(left to right:) Eugenia Leigh, Sally Wen Mao, Michelle Chan Brown and Cathy Linh Che are the Honey Badger Don’t Give a B**k Tour!

Processed with VSCOcam with p5 preset

(Books featured – left to right): Double Agent by Michelle Chan Brown; Mad Honey Symposium by Sally Wen Mao; Blood, Sparrows and Sparrows by Eugenia Leigh and Split by Cathy Linh Che

kundiman

  1. Not to use terms like “fierce” and “stunning,” which are cliches of poetry-love, but to use those terms for the collections of my fellow Honey Badgers. We did an East Coast/South book tour in July; each reading was a chance to marvel at something new. Sally Wen Mao’s “Mad Honey Symposium,” Cathy Linh Che’s “Split” and Eugenia Leigh’s “Blood, Sparrows, and Sparrows.” Get ‘em.
  2. The Young Writers Workshop at the University of Virginia. I was lucky enough to teach there, or be taught, by my students – hilarious, odd, quirky, brilliant, raw. These high school students wrenched me out of any lingering cynicism about the “use” of poetry.
  3. On Being. It’s not just Krista Tippet’s dulcet voice. I turned 33 this year – the Jesus year, yes – and as I try and slow down and observe and construct meaning, these interviews, with poets, monks, yogis, scientists, on everything from the value of play to the importance of community, have been integral for my own spiritual quest. Jennifer Michael Hecht’s interview, against suicide, is a must-listen.
  4. Ruth Ozeki’s A Tale for A Time Being. Each section of this complex, accessible, virtuosic novel spurred me to shake my head and wonder, how does she make it look so easy? I interviewed her for Sycamore Review and was humbled by her wisdom and authenticity.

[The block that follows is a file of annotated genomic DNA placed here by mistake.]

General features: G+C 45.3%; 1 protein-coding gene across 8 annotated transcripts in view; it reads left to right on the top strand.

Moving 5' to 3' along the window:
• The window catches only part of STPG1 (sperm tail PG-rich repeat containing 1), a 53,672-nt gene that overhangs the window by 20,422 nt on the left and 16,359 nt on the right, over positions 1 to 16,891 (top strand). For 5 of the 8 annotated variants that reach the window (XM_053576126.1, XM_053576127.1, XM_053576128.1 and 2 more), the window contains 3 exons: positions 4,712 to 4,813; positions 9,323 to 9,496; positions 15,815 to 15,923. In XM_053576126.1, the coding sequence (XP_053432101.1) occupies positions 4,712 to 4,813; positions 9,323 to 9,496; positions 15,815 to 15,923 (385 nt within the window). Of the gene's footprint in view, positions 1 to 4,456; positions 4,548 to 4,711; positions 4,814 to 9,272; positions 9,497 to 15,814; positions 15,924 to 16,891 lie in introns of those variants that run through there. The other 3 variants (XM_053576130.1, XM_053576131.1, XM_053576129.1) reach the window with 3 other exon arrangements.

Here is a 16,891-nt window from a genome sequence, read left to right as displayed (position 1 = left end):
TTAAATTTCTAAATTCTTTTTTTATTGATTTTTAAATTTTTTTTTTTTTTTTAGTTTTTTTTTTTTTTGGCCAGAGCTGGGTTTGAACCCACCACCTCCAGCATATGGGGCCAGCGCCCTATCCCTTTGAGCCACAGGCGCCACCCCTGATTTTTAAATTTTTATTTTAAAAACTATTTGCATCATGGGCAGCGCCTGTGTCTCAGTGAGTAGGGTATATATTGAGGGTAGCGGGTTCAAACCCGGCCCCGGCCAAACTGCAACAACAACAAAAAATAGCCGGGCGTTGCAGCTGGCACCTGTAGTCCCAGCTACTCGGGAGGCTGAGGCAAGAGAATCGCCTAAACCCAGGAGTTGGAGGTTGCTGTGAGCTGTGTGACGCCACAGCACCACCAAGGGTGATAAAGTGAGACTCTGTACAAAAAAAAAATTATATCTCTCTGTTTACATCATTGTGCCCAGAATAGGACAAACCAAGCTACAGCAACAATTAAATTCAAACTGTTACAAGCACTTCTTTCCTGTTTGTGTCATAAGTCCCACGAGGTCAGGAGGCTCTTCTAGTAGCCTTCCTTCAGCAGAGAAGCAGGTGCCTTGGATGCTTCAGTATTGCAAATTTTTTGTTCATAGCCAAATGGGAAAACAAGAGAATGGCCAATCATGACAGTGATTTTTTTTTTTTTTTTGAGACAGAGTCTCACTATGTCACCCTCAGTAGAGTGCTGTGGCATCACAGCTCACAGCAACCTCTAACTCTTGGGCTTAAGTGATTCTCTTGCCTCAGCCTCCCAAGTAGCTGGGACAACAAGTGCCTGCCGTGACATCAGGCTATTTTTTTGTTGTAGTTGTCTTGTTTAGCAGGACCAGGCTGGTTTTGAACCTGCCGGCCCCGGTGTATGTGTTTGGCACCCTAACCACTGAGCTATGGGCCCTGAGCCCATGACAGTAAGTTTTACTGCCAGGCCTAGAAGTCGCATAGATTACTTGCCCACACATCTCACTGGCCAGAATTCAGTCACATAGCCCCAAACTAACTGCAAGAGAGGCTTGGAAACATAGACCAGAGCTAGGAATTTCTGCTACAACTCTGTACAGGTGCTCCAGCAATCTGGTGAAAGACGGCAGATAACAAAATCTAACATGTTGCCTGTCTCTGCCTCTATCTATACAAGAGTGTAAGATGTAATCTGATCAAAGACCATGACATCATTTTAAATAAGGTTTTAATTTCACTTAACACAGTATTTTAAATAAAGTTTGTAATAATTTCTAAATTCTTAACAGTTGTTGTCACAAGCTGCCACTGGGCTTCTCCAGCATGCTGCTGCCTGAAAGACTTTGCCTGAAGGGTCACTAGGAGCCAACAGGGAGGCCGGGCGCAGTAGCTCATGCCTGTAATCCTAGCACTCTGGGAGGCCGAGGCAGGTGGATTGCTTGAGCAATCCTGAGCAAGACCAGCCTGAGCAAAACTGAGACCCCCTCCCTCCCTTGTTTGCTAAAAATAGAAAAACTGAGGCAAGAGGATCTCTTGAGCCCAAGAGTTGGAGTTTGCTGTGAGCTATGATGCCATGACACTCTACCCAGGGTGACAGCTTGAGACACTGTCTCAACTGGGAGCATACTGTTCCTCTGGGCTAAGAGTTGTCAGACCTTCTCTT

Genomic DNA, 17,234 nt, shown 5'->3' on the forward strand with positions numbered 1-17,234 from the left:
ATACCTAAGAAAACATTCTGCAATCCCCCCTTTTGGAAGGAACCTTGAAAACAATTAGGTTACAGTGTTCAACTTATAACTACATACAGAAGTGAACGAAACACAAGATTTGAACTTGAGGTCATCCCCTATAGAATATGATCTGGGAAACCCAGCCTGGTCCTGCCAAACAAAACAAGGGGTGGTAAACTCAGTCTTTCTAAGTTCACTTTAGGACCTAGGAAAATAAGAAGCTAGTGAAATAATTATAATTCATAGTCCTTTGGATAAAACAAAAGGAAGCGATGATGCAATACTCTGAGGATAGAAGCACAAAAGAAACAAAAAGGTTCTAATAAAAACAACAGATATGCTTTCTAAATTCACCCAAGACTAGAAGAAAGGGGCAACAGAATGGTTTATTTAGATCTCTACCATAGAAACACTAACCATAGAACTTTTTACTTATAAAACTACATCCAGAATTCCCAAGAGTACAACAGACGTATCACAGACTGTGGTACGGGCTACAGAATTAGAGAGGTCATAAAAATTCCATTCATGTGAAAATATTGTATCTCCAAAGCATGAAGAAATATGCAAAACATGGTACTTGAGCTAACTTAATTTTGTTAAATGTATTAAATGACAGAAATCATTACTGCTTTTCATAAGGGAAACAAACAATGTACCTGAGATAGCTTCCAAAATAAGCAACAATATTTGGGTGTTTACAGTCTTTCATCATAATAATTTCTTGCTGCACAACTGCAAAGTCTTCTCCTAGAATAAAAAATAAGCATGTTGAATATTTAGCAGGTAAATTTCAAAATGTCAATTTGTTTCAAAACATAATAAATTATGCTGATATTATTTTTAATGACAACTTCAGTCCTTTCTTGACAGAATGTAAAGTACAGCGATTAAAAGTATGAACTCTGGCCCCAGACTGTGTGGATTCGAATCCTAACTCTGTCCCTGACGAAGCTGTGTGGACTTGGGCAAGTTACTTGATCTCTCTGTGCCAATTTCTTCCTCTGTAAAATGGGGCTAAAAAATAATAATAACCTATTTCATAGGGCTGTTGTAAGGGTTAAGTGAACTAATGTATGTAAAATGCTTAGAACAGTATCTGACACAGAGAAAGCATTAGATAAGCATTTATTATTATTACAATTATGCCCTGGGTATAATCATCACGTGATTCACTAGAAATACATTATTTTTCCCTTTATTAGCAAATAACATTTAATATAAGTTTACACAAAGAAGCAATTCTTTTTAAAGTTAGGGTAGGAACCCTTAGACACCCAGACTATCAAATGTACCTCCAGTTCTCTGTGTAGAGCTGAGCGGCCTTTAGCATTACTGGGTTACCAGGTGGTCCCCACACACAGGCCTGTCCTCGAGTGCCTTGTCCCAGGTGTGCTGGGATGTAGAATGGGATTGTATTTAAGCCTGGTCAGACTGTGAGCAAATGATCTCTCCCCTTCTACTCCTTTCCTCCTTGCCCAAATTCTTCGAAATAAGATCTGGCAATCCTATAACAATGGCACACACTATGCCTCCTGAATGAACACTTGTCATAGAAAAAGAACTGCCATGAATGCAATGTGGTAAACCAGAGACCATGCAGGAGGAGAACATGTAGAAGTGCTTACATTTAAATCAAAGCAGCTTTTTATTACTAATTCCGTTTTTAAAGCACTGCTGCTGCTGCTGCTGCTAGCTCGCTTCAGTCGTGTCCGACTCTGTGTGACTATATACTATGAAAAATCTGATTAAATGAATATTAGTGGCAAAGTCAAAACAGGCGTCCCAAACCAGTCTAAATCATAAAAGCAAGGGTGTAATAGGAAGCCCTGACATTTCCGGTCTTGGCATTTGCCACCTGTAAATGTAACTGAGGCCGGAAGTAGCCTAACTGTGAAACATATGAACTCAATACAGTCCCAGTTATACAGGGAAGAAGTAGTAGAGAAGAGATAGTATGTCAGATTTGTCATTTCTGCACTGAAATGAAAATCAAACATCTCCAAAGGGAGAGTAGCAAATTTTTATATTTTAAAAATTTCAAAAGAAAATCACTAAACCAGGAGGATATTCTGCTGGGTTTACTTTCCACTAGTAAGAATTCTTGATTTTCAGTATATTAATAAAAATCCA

5. Kundiman
  6. The Pratt Library – specifically, the Poe Room – in Baltimore. A dazzling space, housed in a former department store, and librarians and curators whose grace, warmth, and beautifully-crafted introductions left me wondering – for me? I read with Kamilah Aisha Moon, whose wrenching, lyrical work is another 2014 highlight.
  7. Drunken Boat. It’s difficult to choose what to publish from all the fine work we receive, but I’m particularly proud of the Debt folio, and the poems of Cynthia Cruz and Kara Candito.
  8. Politics and Prose in Northwest DC. It’s the Rolls Royce of independent bookstores. I spent a good portion of my nineties childhood lipping through From the Mixed-Up Files of Mrs. Basil E. Frankweiler in the dark, fragrant coffee shop below the store and eyeing, indiscreetly, the Eddie Vedder doppelgängers sipping chai . They’ve managed to retain all the magic of those early years, and their reading series, while VIP-heavy brings in Terry Gross’s co-conversationalist and provides an irresistible chance for Beltway-celebrity ogling.
  9. On the other end of the spectrum, the reading series Poetry Sucks! in Nashville, TN. Why don’t I live in Nashville? Go eat a meat and three, and hang out at this record store/music venue/poetry showcase. Tattoos, winged eyeliner, and genuine niceness
  10. Back to DC: Split This Rock is a wondrous organization. As is BloomBars.
  11. This poem, by Laura Eve Engel.
  12. I’ll be moving to Kazakhstan soon (a Fulbright), and although it’s not from 2014, this book by Professor Kate Brown – A Biography of No Place: From Ethnic Borderland to Soviet Heartland – has been essential.
  13. The atrium of the American Portrait Gallery, for writing.
  14. With this album, by Aphex Twin.

***

MichelleChanBrownBW-1

Michelle Chan Brown’s Double Agent was the winner of the 2011 Kore First Book Award, judged by Bhanu Kapil. Her work has appeared or is forthcoming in Blackbird, Cimarron Review, Linebreak, The Missouri Review, Quarterly West, Sycamore Review, Witness and others.

A Kundiman fellow, Michelle received her MFA from the University of Michigan, where she was a Rackham Fellow. She was a Tennessee Williams scholar at the Sewanee Writers’ Conference and received scholarships from the Vermont Studio Center and the Wesleyan Writers’ Conference. Her chapbook, The Clever Decoys, is available from LATR Editions. She lives with her husband, the musician Paul Erik Lipp, in Washington DC, where she teaches, writes, and edits Drunken Boat.

Standard